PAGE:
Once a major figure in American art and the era of civic art now known as the American Renaissance, Abbott Thayer (1849-1921) has slipped into an unfortunate obscurity, known only to a handful of artists and museum visitors. Thayer was a singular individual whose unique style and way of presenting his subjects made him stand apart from his contemporaries. His art, prints and posters are overwhelmingly of women, but rather than pose his models in the fashionable clothing of the demi-monde or place them in neo-classical settings like his contemporaries, Thayer idealized his women, often giving them wings which made them timeless monuments to femininity.
Instead of chafing at the demands of family life as many artists do, Thayer reveled in the closeness of his family and idealized women and children in a way that few painters have done before or since. It is this spiritual quality that elevated his art, prints and posters and gave his art a special dignity. With the current interest in angels, Thayer’s work is now popular on greeting cards, even though few of those sending them are familiar with the artist who painted them.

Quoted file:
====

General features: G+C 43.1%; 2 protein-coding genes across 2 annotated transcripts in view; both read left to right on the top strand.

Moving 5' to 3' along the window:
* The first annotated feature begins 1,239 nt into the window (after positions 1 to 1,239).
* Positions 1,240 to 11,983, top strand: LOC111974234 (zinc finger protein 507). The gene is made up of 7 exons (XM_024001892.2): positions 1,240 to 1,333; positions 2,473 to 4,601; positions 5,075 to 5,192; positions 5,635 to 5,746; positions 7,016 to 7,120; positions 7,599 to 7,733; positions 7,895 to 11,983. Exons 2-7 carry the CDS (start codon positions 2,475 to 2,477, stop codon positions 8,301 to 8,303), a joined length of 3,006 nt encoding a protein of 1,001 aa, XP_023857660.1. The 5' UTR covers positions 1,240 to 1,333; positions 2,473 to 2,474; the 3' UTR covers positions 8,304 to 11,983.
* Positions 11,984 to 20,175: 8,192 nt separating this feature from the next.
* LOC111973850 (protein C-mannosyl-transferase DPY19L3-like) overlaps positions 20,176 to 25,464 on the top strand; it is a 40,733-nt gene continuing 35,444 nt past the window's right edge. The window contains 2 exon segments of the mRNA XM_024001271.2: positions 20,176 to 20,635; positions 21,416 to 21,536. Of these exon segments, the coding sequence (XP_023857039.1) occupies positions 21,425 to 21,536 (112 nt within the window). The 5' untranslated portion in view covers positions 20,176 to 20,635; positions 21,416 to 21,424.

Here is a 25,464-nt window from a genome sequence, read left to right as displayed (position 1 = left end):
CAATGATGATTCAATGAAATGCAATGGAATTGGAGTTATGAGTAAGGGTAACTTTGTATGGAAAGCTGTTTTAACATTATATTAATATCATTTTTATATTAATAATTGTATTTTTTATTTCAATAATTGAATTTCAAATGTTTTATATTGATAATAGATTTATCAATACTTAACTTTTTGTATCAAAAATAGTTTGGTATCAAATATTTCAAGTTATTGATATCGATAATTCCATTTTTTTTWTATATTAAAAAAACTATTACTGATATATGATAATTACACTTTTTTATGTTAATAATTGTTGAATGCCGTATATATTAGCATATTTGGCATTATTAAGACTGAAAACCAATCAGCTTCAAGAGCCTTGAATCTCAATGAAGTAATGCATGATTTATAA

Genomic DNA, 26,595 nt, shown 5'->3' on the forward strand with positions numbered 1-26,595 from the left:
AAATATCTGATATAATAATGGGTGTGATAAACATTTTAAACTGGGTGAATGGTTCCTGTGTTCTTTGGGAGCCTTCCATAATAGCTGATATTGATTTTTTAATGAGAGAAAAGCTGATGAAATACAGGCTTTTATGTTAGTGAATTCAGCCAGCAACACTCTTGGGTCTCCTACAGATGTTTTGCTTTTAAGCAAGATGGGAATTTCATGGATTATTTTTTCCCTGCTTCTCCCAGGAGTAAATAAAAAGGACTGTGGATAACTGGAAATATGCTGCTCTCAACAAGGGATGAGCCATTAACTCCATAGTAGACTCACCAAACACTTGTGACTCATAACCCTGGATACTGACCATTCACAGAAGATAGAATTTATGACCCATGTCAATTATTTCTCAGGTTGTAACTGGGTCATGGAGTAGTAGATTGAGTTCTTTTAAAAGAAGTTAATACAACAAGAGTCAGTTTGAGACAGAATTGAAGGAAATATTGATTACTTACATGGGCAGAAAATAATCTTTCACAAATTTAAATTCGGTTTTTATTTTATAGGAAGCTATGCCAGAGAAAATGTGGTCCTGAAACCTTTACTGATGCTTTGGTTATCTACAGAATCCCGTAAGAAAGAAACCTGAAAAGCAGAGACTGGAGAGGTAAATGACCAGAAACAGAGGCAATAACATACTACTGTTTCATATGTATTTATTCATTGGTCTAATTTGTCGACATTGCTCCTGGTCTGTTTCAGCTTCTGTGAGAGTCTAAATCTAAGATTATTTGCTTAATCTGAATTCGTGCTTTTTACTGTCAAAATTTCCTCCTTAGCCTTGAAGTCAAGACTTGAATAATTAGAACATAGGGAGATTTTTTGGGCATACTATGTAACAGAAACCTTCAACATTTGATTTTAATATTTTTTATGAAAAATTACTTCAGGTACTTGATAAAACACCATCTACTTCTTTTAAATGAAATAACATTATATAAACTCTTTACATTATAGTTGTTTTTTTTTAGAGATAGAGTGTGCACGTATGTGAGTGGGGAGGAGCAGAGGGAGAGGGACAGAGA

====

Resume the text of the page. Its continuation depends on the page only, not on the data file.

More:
Abbott Thayer admired the transcendent quality of Renaissance art and he sought to achieve the same timeless spirituality in his own paintings of women and children. His art, prints and posters are intensely personal in conception and a close reading of his art and biography reveals that painting, especially the domestic subjects that he favored, was a cathartic experience for him. Charles Freer, the Detroit industrialist and largest collector of Thayer’s work, actually wrote to the artist because he feared the paintings he was buying were almost too personal for the artist to sell. The artist explained to Freer that his collecting would just allow him to start painting another one. The respected art critic Royal Cortissoz, one of Thayer’s friends, wrote of him with the same respect he accorded George Inness, Winslow Homer and John La Farge, the great figures of 19th-century American art. He credits Thayer with giving “the period its noblest monument in painting, the sublime Ascension, which belongs to the church of that name in New York.”